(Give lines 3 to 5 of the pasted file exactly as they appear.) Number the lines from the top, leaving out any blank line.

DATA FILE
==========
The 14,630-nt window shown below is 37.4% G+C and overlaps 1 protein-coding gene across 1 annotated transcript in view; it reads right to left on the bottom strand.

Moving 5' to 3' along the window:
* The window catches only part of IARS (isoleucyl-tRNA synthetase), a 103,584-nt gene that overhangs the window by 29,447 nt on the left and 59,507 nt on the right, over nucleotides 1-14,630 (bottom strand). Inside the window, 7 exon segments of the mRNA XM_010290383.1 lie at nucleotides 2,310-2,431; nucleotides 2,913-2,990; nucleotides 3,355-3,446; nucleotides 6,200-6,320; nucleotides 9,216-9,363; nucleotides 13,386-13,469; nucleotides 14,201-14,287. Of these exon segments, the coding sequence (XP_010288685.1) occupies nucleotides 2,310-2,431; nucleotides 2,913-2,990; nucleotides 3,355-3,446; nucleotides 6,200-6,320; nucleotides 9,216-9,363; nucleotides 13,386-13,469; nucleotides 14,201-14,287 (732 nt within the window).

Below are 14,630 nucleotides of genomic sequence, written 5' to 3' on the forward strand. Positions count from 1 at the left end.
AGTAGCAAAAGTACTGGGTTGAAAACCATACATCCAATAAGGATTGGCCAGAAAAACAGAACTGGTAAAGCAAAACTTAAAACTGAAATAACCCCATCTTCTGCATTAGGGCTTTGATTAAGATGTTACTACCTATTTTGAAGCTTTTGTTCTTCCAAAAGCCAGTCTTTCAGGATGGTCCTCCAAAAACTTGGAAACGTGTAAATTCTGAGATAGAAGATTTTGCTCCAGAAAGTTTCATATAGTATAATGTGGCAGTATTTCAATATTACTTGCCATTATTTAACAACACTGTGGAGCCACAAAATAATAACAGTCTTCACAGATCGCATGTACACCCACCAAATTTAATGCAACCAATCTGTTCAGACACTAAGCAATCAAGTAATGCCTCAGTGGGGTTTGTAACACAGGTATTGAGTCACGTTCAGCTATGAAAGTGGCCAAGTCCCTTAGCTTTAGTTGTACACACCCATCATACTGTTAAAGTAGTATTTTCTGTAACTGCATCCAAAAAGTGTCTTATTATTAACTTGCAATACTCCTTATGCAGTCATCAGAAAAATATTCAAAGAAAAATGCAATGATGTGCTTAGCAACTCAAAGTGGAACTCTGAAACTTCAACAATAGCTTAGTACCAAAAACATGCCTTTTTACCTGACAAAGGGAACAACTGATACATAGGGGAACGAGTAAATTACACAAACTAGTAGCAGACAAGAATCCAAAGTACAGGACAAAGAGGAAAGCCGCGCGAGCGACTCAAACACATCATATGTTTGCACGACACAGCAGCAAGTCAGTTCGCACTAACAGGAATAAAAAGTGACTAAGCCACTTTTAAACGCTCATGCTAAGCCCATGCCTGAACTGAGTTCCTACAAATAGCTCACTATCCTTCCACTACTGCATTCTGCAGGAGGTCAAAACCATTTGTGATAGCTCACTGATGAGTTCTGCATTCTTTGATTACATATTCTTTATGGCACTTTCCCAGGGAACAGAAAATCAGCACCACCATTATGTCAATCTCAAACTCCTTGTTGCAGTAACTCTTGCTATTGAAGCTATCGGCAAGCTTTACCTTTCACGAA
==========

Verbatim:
* The window catches only part of IARS (isoleucyl-tRNA synthetase), a 103,584-nt gene that overhangs the window by 29,447 nt on the left and 59,507 nt on the right, over nucleotides 1-14,630 (bottom strand). Inside the window, 7 exon segments of the mRNA XM_010290383.1 lie at nucleotides 2,310-2,431; nucleotides 2,913-2,990; nucleotides 3,355-3,446; nucleotides 6,200-6,320; nucleotides 9,216-9,363; nucleotides 13,386-13,469; nucleotides 14,201-14,287. Of these exon segments, the coding sequence (XP_010288685.1) occupies nucleotides 2,310-2,431; nucleotides 2,913-2,990; nucleotides 3,355-3,446; nucleotides 6,200-6,320; nucleotides 9,216-9,363; nucleotides 13,386-13,469; nucleotides 14,201-14,287 (732 nt within the window).

Below are 14,630 nucleotides of genomic sequence, written 5' to 3' on the forward strand. Positions count from 1 at the left end.
AGTAGCAAAAGTACTGGGTTGAAAACCATACATCCAATAAGGATTGGCCAGAAAAACAGAACTGGTAAAGCAAAACTTAAAACTGAAATAACCCCATCTTCTGCATTAGGGCTTTGATTAAGATGTTACTACCTATTTTGAAGCTTTTGTTCTTCCAAAAGCCAGTCTTTCAGGATGGTCCTCCAAAAACTTGGAAACGTGTAAATTCTGAGATAGAAGATTTTGCTCCAGAAAGTTTCATATAGTATAATGTGGCAGTATTTCAATATTACTTGCCATTATTTAACAACACTGTGGAGCCACAAAATAATAACAGTCTTCACAGATCGCATGTACACCCACCAAATTTAATGCAACCAATCTGTTCAGACACTAAGCAATCAAGTAATGCCTCAGTGGGGTTTGTAACACAGGTATTGAGTCACGTTCAGCTATGAAAGTGGCCAAGTCCCTTAGCTTTAGTTGTACACACCCATCATACTGTTAAAGTAGTATTTTCTGTAACTGCATCCAAAAAGTGTCTTATTATTAACTTGCAATACTCCTTATGCAGTCATCAGAAAAATATTCAAAGAAAAATGCAATGATGTGCTTAGCAACTCAAAGTGGAACTCTGAAACTTCAACAATAGCTTAGTACCAAAAACATGCCTTTTTACCTGACAAAGGGAACAACTGATACATAGGGGAACGAGTAAATTACACAAACTAGTAGCAGACAAGAATCCAAAGTACAGGACAAAGAGGAAAGCCGCGCGAGCGACTCAAACACATCATATGTTTGCACGACACAGCAGCAAGTCAGTTCGCACTAACAGGAATAAAAAGTGACTAAGCCACTTTTAAACGCTCATGCTAAGCCCATGCCTGAACTGAGTTCCTACAAATAGCTCACTATCCTTCCACTACTGCATTCTGCAGGAGGTCAAAACCATTTGTGATAGCTCACTGATGAGTTCTGCATTCTTTGATTACATATTCTTTATGGCACTTTCCCAGGGAACAGAAAATCAGCACCACCATTATGTCAATCTCAAACTCCTTGTTGCAGTAACTCTTGCTATTGAAGCTATCGGCAAGCTTTACCTTTCACGAA